Anaesthetic data was available on EVARs in most cases submitted. This showed a marked reduction in the use of general anaesthesia (GA) compared to previous reports. GA (alone or combined with local anaesthesia (LA) or neuroaxial blockade (NA) ) was used in only 48 % of cases. Rates were around 75% in the last dataset analysed. This could be a response to the potential risk to staff and patients of GA during the pandemic.

*Post-op complications include: cardiac, respiratory, haemorrhage, limb ischaemia, renal failure and other

Data is now collected against the standards of the VSGBI Quality Improvement Framework

Overall compliance with standards related to the elective AAA care pathway

(Percentage of patients meeting standard)






Elective patients were discussed at MDT meetings





Patients underwent a formal anaesthetic review





Patients whose anaesthetic review was done by a consultant vascular anaesthetist





Patients had their fitness measured





Most common assessment methods:















For the second time, the report examined the influence of frailty in patients undergoing elective AAA repair. In 2020, frailty was recorded in 75% (1,702) of patients, only a slight increase from the 73% found in 2019. Therefore, there was insufficient data to demonstrate a relationship between frailty and in-hospital postoperative mortality. From the available data however, there appears to be a higher prevalence of frailty in those having EVAR (39.6%) compared to open repairs (18.6%).  We encourage vascular units to identify at risk ‘frail’ patients and ensure their degree of frailty is submitted to the NVR.

Complex aneurysm repair

Aortic aneurysms that occur above or around the arteries to the kidneys are more complex than infra-renal aneurysms to repair, with a higher risk of complications or death. There were 70 active vascular units that reported complex AAA repairs to the NVR between 2019 and 2020.

In 2019, there were 799 procedures, of which 73 were open repairs. Activity was lower in 2020, with units performing 625 complex repairs, of which just 51 were open repairs. Among the 574 endovascular procedures, there were: 349 fenestrated repairs (FEVAR), 34 branched repairs (BEVAR) and 115 thoracic repairs (TEVAR).

Rates of postoperative mortality after complex endovascular repairs were lower than after complex open repairs, being 2.4% for endovascular procedures (1.7% for FEVAR and 4.3% for TEVAR) and 7.8% for open repairs. Patients undergoing endovascular procedures had an average length of stay of 4 days (2-6 days), whilst patients undergoing complex open repair had an average length of stay of 9 days (6-17 days).

Interestingly, 6.6% of patients were readmitted within 30 days following EVAR, compared with 6.4% following OR.

The level of case-ascertainment for these procedures is currently unknown because the coding of complex aortic procedures in the national administrative hospital datasets prevents these procedures from being clearly identified.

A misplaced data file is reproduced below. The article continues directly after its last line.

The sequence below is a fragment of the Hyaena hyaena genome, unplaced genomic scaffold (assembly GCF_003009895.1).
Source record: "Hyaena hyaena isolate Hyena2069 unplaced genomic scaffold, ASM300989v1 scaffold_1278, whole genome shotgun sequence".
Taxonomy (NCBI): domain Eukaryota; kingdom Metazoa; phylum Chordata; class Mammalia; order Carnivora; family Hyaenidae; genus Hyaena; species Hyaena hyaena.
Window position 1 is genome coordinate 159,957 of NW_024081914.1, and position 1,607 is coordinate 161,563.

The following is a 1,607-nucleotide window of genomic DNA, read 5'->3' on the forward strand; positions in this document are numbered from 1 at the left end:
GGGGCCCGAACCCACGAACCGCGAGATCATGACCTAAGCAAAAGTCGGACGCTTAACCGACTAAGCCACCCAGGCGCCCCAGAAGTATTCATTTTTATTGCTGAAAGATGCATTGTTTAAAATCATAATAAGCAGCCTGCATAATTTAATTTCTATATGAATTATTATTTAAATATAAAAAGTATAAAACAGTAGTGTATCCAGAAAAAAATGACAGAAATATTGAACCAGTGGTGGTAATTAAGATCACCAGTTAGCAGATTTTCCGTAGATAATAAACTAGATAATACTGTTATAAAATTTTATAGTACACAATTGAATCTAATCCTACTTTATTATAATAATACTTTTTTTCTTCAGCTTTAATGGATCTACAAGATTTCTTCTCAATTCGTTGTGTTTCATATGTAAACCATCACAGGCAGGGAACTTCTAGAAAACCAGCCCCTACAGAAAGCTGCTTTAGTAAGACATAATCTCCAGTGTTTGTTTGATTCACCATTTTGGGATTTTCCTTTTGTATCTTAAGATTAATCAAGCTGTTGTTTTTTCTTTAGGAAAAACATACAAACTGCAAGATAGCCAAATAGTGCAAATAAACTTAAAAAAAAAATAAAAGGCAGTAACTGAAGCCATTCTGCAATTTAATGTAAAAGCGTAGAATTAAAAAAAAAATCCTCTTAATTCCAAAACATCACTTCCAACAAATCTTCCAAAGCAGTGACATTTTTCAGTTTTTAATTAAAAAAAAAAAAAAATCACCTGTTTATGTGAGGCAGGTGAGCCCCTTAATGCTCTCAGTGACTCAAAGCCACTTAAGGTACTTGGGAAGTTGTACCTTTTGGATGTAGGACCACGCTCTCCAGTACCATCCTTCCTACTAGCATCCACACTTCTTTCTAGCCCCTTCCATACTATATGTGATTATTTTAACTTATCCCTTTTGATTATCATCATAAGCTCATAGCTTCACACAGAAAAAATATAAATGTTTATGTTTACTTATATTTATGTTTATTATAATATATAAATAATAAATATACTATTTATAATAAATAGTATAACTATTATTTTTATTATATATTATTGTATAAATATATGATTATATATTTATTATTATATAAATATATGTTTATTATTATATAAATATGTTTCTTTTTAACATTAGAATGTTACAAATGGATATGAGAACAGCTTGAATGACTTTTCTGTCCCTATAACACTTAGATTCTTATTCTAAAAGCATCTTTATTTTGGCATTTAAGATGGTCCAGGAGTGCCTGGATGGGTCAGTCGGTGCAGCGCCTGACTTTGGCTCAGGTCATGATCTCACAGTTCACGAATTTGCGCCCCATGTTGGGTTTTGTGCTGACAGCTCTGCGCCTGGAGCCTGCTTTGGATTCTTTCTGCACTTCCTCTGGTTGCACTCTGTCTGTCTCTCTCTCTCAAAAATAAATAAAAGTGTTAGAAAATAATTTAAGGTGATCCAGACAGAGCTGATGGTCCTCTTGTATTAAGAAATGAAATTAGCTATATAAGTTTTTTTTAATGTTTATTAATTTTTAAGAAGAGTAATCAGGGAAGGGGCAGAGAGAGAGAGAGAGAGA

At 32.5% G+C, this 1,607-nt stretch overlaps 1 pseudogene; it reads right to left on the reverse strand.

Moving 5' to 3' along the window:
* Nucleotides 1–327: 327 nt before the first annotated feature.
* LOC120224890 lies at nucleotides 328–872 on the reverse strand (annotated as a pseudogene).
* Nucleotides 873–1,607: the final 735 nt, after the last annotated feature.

Repair of ruptured abdominal aortic aneurysms

During the audit period (Jan 2019- Dec 2020) covered in the 2020 NVR report, details of 1,155 procedures were submitted to the NVR (720 OR and 435 EVAR)

There were 477 procedures recorded on the NVR in 2020, compared to 678 in 2019, which represents a reduction of 30%.

Compared to patients undergoing elective surgery, patients who had surgery for a ruptured AAA were older (more than 50% were >75 years old) and had larger aneurysms.

In the 2015 NVR Annual Report, open repairs constituted 78% of all procedures. Since then, the choice of EVAR has increased over time; in 2020, 41.3% of patients with ruptured AAA underwent EVAR.

The in-hospital postoperative mortality rates for OR were 39.5% (95% CI 34.9 to 44.3) in 2019 but increased to 50.0% (95% CI 44.0 to 56.0) for 2020. For EVARs, the rates were around 20% for both years. This is likely to reflect the selection of more stable patients with better aortic anatomy for EVAR.

The results of the IMPROVE trial reported 30-day mortality rates of 37.4% for open repair and 35.4% for EVAR among patients with ruptured AAA. The NVR data does not include any information on out-of-hospital care, such as transfers of patients from non-arterial hospitals to arterial hospitals. This may mean that comparisons between patient characteristics and post-op outcomes at different NHS trusts should be interpreted with caution.

All NHS trusts demonstrated in-hospital mortality rates after repair for ruptured AAA within the expected range around the overall national average (34.5%). The range is 20-60%, to reflect some centres with relatively low volumes.

Where data was submitted on anaesthetic technique, this continued to show a trend towards the use of LA as the primary anaesthetic technique. 50% of cases were LA alone and a further 7% RA (technique not specified). We hope in future to gain information on the use of sedation and conversion rates under LA.

Postoperative details of emergency repairs for ruptured AAAs undertaken between January 2019 and December 2020 as follows:

  • median length of hospital stay was 14-15 days for OR compared with 7 days in 2020 and 9 days in 2019 for EVAR, among those discharged alive
  • Over 80% of patients who had OR required level 3 critical care after the procedure, compared to 40% following EVAR
  • a greater proportion of patients who had open repair suffered from cardiac, renal and respiratory complications

These figures should not be directly compared because patients who have open procedures may represent the more complex cases that are unsuitable for endovascular repair. Further work is required to clarify which patients benefit most from the two approaches.